Part I: Getting Started with Excel
Part II: Working with Formulas and Functions
Part III: Creating Charts and Graphics
Part IV: Using Advanced Excel Features
Part V: Analyzing Data with Excel
Part VI: Programming Excel with VBA
Part VII: Appendixes
Identifying What Excel Is Good For
Excel, as you probably know, is the world’s most widely used spreadsheet software and part of the Microsoft Office suite. Other spreadsheet software is available, but Excel is by far the most popular and has been the world standard for many years . Much of the appeal of Excel is due to the fact that it’s so versatile. Excel’s forte, of course, is performing numerical calculations, but Excel is also very useful for non-numeric applications . Here are just a few of the uses for Excel :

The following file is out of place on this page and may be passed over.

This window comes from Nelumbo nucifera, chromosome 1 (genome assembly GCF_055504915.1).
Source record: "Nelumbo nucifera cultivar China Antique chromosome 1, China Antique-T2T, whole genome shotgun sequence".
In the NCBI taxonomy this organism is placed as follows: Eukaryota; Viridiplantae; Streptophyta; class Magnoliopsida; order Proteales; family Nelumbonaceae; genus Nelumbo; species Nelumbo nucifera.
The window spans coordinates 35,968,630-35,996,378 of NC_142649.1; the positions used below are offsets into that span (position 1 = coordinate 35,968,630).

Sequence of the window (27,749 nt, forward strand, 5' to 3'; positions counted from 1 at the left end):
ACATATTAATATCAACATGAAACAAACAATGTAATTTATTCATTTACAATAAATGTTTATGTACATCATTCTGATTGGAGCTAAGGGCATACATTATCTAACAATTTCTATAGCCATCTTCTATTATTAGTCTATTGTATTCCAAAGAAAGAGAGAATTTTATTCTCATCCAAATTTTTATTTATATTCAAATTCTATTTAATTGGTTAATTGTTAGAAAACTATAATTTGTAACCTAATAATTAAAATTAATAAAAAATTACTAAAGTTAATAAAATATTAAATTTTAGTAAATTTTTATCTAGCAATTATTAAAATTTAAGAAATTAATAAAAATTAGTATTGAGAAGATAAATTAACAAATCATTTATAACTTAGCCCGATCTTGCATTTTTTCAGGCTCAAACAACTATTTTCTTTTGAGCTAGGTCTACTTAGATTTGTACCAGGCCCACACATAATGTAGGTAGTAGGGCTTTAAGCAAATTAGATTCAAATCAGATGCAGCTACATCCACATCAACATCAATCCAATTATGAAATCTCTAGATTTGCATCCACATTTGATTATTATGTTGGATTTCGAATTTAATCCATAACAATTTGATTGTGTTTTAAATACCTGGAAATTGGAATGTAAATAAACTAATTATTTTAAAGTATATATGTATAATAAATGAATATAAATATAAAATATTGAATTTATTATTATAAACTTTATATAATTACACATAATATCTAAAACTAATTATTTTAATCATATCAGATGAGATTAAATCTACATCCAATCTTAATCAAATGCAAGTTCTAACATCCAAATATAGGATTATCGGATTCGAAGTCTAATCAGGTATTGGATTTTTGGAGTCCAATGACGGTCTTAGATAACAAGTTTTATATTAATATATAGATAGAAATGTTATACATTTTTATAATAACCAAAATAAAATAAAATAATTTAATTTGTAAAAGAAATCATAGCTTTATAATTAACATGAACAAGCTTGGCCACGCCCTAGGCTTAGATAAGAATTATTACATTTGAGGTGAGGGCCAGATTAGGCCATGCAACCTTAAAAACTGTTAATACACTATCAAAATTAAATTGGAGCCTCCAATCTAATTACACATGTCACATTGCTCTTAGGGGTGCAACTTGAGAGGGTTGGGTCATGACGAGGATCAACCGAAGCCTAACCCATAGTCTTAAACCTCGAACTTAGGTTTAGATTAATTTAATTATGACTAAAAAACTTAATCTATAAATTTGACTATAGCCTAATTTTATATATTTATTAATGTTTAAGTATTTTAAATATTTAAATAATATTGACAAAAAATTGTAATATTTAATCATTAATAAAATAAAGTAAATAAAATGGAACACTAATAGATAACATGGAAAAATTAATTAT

Number crunching: Create budgets, tabulate expenses, analyze survey results, and perform just about any type of financial analysis you can think of .
Creating charts: Create a wide variety of highly customizable charts .
Organizing lists: Use the row-and-column layout to store lists efficiently .
Text manipulation: Clean up and standardize text-based data .
Accessing other data: Import data from a wide variety of sources.
Creating graphical dashboards: Summarize a large amount of business information in a concise format .
Creating graphics and diagrams: Use Shapes and SmartArt to create professional looking diagrams .